reiterated the request that she be flexed to Senior Code Enforcement Officer.
During this time period, Mr. Ellis and/or Mr. Frost told Ms. Agler that
she should hold off on filing a grievance since Personnel did not have all the
facts and that this matter would be straightened out.
Finally, on October 1, 1998 Ellis received a response from Ms. Lindemuth,
the Manager of Classification and Employee Services, denying his request for
flex-staff advancement for Ms. Agler.
This memorandum was received in the Public Works Department on October 6,
1998. Upon receipt of the memo, Mr.
Ellis advised Ms. Agler that the Public Works Department had exhausted all of
its avenues of appeal and that there was nothing else he could do.
Subsequently, on October 28, 1998, AMEA filed a grievance at step one on
Ms. Agler’s behalf.
V. POSITION OF THE PARTIES
A. The Position of AMEA.
The Union’s position in regard to timeliness is threefold. First, it maintains that the MOA has raised the issue of timeliness in bad faith on grounds that Ms. Agler did not file the grievance after Ms. English’s denial of Ellis’ flex-staff promotion request because her supervisors (who were representatives of MOA) advised her to her detriment that the denial was an error, that they would work on correcting it through internal means, and that several attempts were in fact made to correct the denial. Second, any requirement that the grievance be filed within thirty (30) days of receipt of the June 29 memo was waived by the MOA when its representatives advised Ms. Agler that the matter would be resolved favorably. Finally, AMEA contends that the October 28, 1998 grievance was timely filed because there was no known violation until about October 6, 1998 after receipt of the October 1 memorandum from Ms. Lindemuth stating that Classification and Pay denied the flex-staff upgrade request and that the grievance was filed within thirty (30) days from either October 1 or October 6.
As to the arbitrability of the case, AMEA asserts that any doubts as to arbitrability are to be resolved in favor of arbitrability. The Union maintains that the issues here are not classification issues that are exempt from arbitration, but rather concern qualification, promotion, and pay. Because this case concerns a supervisor request for a flex-staff promotion and not an employee request for reclassification, the Article 9.5.3 provision of the collective bargaining agreement that expressly exempts reclassification requests from arbitration is not applicable.
In regard to the merits of the case, AMEA argues that MOA’s denial of the promotion request was arbitrary and capricious because MOA unilaterally reinterpreted the definition of “code enforcement work” contrary to past practices when it determined that Ms. Agler did not meet the minimum qualifications warranting promotion to the higher level in her flex-staff position. The Union further maintains that Ms. Agler’s work experience met the minimum experience requirements and that she should be promoted to the position of Sr. Code Enforcement Officer, effective May 1998.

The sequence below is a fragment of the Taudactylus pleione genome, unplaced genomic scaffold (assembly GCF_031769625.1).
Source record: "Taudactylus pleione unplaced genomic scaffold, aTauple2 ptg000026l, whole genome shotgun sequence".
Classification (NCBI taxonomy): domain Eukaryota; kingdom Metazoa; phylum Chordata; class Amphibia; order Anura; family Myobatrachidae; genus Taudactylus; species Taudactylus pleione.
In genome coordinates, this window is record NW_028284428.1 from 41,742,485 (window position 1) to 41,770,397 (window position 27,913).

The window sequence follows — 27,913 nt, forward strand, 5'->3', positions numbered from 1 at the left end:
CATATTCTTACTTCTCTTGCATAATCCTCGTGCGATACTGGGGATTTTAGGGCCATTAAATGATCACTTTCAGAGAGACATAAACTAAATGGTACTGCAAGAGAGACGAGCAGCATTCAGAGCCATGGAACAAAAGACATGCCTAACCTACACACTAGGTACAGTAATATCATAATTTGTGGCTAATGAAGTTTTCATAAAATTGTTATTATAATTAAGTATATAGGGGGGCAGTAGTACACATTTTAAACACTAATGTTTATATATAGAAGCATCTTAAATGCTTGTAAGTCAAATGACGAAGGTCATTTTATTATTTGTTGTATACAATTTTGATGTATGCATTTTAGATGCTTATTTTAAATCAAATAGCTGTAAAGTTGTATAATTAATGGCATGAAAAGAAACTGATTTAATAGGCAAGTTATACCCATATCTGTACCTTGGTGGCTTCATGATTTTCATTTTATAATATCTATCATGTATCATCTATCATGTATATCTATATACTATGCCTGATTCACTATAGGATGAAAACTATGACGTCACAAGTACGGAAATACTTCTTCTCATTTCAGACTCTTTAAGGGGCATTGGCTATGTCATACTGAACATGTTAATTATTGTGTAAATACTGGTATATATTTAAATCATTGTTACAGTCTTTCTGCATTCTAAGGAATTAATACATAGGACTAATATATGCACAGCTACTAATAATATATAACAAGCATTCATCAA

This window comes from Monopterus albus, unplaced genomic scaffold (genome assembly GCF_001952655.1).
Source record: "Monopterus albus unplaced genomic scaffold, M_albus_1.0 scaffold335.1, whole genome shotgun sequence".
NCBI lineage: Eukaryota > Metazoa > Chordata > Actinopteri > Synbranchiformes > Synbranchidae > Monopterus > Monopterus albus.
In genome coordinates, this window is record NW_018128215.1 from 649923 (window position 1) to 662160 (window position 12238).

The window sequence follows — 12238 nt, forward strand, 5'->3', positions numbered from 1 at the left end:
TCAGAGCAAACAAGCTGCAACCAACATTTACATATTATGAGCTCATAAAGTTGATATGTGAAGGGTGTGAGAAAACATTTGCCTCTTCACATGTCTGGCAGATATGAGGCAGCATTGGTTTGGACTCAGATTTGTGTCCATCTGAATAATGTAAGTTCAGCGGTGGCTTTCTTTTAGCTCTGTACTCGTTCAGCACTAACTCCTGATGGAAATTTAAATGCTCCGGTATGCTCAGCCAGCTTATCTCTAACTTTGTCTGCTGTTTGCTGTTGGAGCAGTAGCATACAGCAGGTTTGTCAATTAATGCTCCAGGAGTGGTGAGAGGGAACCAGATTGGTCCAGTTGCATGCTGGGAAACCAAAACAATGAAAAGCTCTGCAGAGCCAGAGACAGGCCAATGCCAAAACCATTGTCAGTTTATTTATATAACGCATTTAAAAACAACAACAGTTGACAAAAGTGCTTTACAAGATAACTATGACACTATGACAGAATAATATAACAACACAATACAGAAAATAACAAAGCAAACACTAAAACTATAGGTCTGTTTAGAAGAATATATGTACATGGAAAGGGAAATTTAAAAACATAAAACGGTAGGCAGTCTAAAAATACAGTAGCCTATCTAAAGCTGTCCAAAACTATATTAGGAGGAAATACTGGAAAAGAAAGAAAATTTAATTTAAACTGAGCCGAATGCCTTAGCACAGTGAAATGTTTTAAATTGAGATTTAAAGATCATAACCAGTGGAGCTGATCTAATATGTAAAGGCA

The Position of the MOA.
The MOA first claims that the grievant’s claim is untimely because it
was not filed within thirty (30) days from when the grievant’s supervisor was
notified that the grievant was ineligible for the flex upgrade as required by
the collective bargaining agreement.
It further contends the grievance is untimely because there was no
agreement to extend the time limit between the parties.
The MOA contends its position is justified even though grievant’s
supervisors appealed the denial to flex upgrade, because the language of Article
11.3.1 expects that administrative remedies will be pursued while the 30-day
clock is ticking, and therefore their actions do not establish a mutual
agreement to extend the 30-day time limit set forth in the collective bargaining
As to the substantive arbitrability of this case, the MOA argues that the
decision of when to flex upgrade is a management decision and a classification
action that is identified as a reclassification.
In addition, the MOA points out that the request for reconsideration of
the denial of her flex upgrade was made with Ms. Agler’s knowledge and
agreement. Because Article 9.5.3 of
the collective bargaining agreement precludes the grievant from the grievance
and arbitration process, MOA submits that his grievance should be denied.
Upon the merits, the MOA contends that at the time of the request, Ms.
Agler did not meet the minimum qualifications for a flex upgrade which were
identified in Form P-4 (Exhibit U-1).
Moreover, the MOA asserts that the flex upgrade was precluded under the
long-standing policy that provides that flex upgrades are not allowed while an
employee is in probationary status as was Ms. Agler.
A. The Question of Arbitrability.
1. Timeliness of Grievance
The collective bargaining agreement provides that “[w]hen a grievance
situation or knowledge of a grievance situation arises, the employee(s)
involved, or the Association, and the Municipality will take any administrative
action necessary to resolve the grievance.”
In this instance, administrative action was taken in an attempt to
resolve the grievance including grievant’s supervisors’ attempts to
“correct the problem” by submitting the July 17 and August 12 memoranda
which set forth additional facts to be considered when making the flex upgrade
decision and their assurances to Ms. Agler that they were “working” on it.
Under the collective bargaining agreement, if the grievance cannot be
resolved informally, it must be reduced to writing by the Association and
submitted in writing to the department/agency head within thirty (30) days of
the known date of the violation of when an employee could have reasonably become